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Sunak offers lockdown-hit companies more help to keep jobs

·2-min read
FILE PHOTO: Britain's Chancellor of the Exchequer Rishi Sunak is seen at Downing Street in London
FILE PHOTO: Britain's Chancellor of the Exchequer Rishi Sunak is seen at Downing Street in London

LONDON (Reuters) - British finance minister Rishi Sunak announced his latest programme to stave off a surge in unemployment on Friday, offering extra help for businesses and workers who are forced to stop work during local coronavirus lockdowns.

In a move likely to cost billions of pounds over the six-month duration of the new scheme, Sunak said the government will pay up to two-thirds of each employee's salary, with a cap of 2,100 pounds a month, if they work for companies that are forced to close temporarily.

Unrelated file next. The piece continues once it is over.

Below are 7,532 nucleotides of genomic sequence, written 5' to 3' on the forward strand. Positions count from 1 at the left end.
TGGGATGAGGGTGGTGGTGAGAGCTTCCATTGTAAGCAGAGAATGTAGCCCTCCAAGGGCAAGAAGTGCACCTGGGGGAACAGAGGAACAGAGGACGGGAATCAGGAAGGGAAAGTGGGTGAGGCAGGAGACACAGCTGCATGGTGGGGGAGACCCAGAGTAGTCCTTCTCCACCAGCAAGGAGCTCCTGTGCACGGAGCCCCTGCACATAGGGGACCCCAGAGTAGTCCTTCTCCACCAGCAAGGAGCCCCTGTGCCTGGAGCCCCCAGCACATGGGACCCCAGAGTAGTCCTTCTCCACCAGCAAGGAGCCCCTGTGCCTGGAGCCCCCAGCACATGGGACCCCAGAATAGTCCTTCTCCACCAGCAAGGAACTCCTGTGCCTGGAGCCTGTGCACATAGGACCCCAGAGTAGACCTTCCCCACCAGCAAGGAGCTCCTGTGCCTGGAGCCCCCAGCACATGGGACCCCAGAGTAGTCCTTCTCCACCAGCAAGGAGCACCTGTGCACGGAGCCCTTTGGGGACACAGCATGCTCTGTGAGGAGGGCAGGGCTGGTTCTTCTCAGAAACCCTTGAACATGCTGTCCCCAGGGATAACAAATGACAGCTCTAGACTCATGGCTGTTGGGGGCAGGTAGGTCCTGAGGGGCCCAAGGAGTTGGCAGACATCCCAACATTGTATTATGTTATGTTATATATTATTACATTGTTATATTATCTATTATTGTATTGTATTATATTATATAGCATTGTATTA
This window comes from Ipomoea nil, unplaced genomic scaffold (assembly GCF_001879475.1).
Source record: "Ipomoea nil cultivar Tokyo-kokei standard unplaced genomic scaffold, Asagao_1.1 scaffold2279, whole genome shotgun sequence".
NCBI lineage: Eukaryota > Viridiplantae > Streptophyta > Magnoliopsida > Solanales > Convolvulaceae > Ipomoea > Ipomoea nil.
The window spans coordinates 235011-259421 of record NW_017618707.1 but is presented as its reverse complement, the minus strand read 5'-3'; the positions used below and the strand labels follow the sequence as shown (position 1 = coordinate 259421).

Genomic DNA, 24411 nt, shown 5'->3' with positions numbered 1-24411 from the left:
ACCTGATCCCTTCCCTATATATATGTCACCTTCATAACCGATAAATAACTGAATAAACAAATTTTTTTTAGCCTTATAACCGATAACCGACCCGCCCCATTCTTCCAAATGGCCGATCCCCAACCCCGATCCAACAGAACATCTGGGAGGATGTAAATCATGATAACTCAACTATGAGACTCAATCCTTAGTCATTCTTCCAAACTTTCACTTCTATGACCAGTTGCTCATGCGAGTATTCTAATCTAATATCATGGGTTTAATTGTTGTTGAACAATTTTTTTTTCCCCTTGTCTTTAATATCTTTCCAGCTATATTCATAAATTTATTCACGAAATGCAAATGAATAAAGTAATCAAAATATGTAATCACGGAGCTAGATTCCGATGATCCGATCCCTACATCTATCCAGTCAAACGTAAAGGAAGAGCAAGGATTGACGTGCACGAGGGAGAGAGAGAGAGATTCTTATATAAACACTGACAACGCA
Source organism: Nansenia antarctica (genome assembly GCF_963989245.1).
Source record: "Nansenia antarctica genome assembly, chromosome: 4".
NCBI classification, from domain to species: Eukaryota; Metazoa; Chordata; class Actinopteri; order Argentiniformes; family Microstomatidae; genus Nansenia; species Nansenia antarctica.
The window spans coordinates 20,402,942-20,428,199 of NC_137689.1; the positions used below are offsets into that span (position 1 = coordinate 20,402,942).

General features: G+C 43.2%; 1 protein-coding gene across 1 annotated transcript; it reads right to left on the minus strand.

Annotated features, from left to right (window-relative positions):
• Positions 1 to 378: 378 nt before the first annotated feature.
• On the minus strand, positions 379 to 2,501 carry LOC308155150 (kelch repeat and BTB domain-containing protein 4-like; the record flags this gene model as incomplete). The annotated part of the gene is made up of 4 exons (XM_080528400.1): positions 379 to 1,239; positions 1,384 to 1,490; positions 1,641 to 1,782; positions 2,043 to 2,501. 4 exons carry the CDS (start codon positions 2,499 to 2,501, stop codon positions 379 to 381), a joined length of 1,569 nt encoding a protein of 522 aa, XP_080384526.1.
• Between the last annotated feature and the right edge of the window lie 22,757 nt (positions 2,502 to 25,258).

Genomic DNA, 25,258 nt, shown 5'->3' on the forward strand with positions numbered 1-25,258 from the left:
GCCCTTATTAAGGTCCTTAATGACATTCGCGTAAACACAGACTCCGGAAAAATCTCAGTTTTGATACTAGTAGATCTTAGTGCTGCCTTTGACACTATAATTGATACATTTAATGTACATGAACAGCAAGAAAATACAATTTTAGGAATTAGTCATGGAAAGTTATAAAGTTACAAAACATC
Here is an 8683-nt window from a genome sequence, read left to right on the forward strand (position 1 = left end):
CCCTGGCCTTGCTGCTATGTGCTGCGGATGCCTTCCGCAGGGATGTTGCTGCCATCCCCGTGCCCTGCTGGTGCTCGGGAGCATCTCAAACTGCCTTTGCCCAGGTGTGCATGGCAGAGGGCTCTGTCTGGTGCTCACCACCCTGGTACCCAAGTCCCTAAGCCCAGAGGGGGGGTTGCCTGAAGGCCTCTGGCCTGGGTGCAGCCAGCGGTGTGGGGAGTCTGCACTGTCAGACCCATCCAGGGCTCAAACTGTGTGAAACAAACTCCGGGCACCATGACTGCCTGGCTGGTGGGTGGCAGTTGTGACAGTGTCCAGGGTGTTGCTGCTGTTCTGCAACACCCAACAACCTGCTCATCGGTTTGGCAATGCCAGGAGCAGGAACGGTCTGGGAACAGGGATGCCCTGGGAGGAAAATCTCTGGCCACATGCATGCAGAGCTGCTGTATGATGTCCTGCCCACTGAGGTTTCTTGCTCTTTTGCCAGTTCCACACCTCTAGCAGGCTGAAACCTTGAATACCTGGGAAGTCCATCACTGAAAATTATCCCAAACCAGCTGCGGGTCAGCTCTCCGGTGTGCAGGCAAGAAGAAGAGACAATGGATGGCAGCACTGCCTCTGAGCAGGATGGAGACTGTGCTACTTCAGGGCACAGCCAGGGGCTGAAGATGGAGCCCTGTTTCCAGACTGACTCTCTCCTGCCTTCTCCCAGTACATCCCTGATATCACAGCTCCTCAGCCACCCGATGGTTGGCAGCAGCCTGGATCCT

The announcement represented an expansion of the government's Job Support Scheme - which itself is the replacement of the broader furlough scheme that ends this month - for companies ordered to close and their workers.

Sunak had previously resisted calls to increase the generosity of the government's support schemes amid fast-rising job losses and his announcement on Friday is likely to herald the temporary closure of bars and other businesses.

Scotland's government has already ordered a 16-day closure of pubs in the country's two biggest cities starting on Friday.

As well as the new subsidies, he also announced more generous grants for lockdown-hit companies, offering up to 3,000 pounds per month payable every two weeks, compared with 1,500 every three weeks under the standard scheme.

"I hope that this provides reassurance and a safety net for people and businesses in advance of what may be a difficult winter," Sunak said.

A Treasury source said the new wage support measures, which will last for six months from Nov. 1, were likely to cost hundreds of millions of pounds a month.

Under the scheme, employers will not be required to contribute towards wages and only asked to cover social security and pension contributions.

(Reporting by Andy Bruce and William James; Editing by William Schomberg)